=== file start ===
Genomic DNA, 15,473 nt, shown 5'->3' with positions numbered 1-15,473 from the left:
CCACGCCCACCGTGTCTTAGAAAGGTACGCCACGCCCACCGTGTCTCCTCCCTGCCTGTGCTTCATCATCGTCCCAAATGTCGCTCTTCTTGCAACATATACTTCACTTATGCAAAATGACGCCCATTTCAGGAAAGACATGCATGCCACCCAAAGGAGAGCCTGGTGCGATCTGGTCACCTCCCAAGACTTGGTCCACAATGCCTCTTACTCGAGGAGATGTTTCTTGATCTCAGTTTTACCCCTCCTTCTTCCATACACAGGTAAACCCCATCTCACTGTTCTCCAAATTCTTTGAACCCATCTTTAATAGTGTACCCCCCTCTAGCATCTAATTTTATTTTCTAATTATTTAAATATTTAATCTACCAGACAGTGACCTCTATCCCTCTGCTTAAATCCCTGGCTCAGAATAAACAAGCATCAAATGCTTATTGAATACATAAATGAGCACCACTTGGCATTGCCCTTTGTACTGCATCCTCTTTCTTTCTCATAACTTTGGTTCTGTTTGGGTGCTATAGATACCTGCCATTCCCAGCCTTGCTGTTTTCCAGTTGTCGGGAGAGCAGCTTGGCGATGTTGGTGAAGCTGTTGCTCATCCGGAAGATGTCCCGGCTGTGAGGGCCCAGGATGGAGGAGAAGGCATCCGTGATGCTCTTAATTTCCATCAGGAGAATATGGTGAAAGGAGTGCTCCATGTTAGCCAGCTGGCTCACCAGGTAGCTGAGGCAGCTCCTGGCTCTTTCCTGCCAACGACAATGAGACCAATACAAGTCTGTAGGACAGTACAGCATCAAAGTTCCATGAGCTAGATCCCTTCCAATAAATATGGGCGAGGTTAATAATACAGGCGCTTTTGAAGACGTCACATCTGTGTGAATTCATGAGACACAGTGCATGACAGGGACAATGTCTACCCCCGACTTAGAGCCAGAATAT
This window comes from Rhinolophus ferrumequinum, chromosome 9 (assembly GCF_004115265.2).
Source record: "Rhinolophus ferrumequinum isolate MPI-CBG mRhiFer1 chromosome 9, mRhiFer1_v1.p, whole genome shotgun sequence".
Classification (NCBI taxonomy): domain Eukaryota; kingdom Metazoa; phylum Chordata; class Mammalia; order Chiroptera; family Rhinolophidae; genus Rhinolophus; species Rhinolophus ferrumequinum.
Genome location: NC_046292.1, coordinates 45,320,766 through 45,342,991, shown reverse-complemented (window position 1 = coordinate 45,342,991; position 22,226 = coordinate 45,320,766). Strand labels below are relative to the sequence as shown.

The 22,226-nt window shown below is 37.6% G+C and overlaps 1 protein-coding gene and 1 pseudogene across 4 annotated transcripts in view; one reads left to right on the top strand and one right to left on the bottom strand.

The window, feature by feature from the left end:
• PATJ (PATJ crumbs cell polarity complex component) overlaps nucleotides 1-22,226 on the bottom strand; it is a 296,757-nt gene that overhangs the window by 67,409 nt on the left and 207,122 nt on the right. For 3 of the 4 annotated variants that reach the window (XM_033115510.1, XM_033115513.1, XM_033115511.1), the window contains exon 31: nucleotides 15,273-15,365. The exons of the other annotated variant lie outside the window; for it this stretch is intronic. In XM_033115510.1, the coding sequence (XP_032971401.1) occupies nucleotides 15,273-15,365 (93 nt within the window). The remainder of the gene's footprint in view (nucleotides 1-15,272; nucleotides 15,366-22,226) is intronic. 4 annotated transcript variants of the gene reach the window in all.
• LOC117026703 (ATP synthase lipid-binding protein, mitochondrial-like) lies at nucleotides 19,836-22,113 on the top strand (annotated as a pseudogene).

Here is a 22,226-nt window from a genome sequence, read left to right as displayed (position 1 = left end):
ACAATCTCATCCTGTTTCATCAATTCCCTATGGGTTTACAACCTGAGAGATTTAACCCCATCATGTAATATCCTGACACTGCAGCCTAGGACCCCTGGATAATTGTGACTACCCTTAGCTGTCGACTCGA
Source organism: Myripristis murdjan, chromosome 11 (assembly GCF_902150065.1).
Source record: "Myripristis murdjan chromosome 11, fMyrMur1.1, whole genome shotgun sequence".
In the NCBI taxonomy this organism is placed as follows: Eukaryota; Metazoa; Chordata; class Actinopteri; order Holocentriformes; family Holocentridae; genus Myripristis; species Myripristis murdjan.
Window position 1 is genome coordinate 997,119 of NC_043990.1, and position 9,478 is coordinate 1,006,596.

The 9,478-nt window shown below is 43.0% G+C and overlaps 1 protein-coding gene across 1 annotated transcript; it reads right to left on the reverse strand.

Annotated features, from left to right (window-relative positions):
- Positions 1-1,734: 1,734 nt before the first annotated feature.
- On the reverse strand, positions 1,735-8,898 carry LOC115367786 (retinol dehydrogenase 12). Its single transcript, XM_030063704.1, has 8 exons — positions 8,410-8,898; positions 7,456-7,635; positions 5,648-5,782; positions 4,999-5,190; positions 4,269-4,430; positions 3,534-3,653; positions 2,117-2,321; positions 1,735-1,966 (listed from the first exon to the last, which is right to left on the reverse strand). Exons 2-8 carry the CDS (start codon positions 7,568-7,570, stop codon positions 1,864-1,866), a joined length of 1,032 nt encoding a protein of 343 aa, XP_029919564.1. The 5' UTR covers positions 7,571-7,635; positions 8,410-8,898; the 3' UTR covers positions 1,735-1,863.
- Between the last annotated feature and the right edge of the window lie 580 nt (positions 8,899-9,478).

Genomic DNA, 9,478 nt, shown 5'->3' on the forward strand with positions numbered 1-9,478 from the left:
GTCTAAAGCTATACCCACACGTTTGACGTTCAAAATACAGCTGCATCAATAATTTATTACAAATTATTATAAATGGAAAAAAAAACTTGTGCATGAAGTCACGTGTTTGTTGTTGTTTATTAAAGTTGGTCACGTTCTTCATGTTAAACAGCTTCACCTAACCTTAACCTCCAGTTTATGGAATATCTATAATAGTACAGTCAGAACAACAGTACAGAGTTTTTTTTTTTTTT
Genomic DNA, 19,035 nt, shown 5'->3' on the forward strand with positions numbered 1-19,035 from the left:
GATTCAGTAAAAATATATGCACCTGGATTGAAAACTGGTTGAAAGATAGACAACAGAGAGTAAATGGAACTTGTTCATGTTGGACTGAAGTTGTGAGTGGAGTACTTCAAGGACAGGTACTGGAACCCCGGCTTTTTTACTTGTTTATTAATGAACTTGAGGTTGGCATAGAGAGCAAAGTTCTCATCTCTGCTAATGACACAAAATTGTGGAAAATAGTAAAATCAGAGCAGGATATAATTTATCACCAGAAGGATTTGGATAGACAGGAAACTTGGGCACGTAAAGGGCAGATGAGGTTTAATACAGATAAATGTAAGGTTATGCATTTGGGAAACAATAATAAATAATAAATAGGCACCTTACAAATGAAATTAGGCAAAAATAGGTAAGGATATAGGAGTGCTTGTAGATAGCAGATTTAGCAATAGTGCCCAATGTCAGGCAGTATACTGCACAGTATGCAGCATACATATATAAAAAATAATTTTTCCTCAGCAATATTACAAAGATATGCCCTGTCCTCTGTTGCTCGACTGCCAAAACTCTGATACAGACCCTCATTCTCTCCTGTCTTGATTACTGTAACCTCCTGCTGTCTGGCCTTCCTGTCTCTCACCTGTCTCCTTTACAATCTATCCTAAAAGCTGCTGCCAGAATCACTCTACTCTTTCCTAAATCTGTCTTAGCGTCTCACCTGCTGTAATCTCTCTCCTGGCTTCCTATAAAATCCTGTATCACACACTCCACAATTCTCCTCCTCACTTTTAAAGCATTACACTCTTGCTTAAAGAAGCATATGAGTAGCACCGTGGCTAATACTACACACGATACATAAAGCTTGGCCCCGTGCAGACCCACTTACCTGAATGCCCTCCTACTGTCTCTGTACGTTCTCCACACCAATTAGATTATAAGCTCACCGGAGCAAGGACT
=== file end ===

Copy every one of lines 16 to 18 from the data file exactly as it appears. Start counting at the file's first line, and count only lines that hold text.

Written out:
Window position 1 is genome coordinate 997,119 of NC_043990.1, and position 9,478 is coordinate 1,006,596.

The 9,478-nt window shown below is 43.0% G+C and overlaps 1 protein-coding gene across 1 annotated transcript; it reads right to left on the reverse strand.

Annotated features, from left to right (window-relative positions):